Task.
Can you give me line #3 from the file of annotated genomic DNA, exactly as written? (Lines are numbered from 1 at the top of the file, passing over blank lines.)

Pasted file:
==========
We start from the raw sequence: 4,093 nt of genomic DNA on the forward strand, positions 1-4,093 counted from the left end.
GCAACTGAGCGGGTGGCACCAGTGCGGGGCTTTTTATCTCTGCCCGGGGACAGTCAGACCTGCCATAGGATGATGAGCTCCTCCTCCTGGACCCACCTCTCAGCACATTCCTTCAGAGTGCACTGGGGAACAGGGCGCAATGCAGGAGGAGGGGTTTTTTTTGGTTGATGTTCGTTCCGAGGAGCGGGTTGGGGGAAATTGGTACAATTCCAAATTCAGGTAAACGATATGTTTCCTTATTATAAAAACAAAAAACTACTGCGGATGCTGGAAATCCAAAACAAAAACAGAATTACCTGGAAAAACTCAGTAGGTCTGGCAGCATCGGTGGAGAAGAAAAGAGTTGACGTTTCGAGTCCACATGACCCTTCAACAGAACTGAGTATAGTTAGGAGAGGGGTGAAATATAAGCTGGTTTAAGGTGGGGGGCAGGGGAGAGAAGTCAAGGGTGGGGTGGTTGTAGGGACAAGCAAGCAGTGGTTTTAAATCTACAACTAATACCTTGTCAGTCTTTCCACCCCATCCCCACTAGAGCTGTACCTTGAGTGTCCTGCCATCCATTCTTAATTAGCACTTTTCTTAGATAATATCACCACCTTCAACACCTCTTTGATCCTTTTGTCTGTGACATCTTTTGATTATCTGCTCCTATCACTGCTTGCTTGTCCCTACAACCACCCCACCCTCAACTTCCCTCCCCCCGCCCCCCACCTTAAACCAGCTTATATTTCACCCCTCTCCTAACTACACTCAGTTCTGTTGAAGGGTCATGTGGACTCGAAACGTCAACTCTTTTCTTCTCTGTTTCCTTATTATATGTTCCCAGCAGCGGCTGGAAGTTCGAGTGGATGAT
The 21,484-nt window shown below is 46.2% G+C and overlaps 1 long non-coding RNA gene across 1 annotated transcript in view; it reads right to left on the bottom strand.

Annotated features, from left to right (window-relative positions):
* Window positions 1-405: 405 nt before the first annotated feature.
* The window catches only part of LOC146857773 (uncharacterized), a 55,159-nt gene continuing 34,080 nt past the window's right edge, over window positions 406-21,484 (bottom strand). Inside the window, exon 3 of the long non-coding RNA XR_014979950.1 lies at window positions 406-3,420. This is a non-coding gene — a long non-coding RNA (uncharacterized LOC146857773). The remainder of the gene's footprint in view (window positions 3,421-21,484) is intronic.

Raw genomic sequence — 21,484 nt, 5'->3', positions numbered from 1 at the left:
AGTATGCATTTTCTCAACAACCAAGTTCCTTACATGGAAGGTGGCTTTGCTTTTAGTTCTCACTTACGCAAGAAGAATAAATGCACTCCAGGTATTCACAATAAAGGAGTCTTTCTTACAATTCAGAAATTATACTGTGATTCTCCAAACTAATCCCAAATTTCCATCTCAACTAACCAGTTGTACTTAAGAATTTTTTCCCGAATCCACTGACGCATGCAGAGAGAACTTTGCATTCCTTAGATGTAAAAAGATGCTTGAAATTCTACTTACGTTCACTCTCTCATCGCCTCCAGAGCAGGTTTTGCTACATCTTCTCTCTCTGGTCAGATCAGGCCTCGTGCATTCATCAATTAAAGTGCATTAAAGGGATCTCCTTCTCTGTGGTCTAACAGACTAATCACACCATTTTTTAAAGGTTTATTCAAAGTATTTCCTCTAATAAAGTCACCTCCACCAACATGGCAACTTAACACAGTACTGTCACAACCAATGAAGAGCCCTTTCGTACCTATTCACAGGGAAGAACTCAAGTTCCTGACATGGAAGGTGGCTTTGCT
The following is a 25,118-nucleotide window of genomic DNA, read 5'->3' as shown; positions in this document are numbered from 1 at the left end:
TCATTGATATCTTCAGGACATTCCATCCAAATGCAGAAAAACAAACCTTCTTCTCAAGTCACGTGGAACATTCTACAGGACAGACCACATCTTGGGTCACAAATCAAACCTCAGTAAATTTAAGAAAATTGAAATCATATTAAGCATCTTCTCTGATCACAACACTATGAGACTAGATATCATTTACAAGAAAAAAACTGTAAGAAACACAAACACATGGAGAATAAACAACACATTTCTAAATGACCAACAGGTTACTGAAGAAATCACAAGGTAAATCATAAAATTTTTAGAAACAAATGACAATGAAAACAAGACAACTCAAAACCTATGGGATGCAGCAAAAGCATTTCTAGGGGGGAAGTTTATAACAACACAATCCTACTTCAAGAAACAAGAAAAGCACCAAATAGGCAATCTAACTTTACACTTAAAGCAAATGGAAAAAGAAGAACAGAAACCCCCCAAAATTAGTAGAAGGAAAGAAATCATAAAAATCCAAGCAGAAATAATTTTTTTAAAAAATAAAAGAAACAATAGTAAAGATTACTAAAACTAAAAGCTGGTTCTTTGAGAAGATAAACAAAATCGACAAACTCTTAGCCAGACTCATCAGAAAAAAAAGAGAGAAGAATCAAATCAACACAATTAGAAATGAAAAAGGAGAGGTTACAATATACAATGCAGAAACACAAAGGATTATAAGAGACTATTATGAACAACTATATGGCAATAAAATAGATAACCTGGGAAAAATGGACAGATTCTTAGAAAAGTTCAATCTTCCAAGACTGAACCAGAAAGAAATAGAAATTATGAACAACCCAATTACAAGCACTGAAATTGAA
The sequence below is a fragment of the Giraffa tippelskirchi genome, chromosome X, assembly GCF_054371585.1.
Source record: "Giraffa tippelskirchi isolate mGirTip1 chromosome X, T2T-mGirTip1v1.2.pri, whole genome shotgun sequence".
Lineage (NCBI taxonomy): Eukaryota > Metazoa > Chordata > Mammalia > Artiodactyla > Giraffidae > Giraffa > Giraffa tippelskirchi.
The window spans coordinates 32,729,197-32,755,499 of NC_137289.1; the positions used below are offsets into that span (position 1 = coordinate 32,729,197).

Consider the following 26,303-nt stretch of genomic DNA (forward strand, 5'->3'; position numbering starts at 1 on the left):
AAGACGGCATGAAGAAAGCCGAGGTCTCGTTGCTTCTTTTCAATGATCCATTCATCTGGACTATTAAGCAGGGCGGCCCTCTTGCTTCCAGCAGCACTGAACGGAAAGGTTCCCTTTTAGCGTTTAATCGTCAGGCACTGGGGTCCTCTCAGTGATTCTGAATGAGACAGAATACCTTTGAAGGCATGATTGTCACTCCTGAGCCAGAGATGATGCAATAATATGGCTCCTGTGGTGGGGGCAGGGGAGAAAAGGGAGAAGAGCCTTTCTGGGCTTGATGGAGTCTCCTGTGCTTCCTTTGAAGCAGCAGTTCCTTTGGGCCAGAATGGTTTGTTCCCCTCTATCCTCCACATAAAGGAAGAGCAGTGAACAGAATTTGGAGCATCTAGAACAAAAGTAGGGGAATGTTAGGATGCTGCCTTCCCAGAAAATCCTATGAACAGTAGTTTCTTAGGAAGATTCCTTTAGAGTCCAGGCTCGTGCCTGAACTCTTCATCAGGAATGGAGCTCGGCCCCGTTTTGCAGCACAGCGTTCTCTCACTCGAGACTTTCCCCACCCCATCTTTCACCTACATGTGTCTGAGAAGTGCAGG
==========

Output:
The 21,484-nt window shown below is 46.2% G+C and overlaps 1 long non-coding RNA gene across 1 annotated transcript in view; it reads right to left on the bottom strand.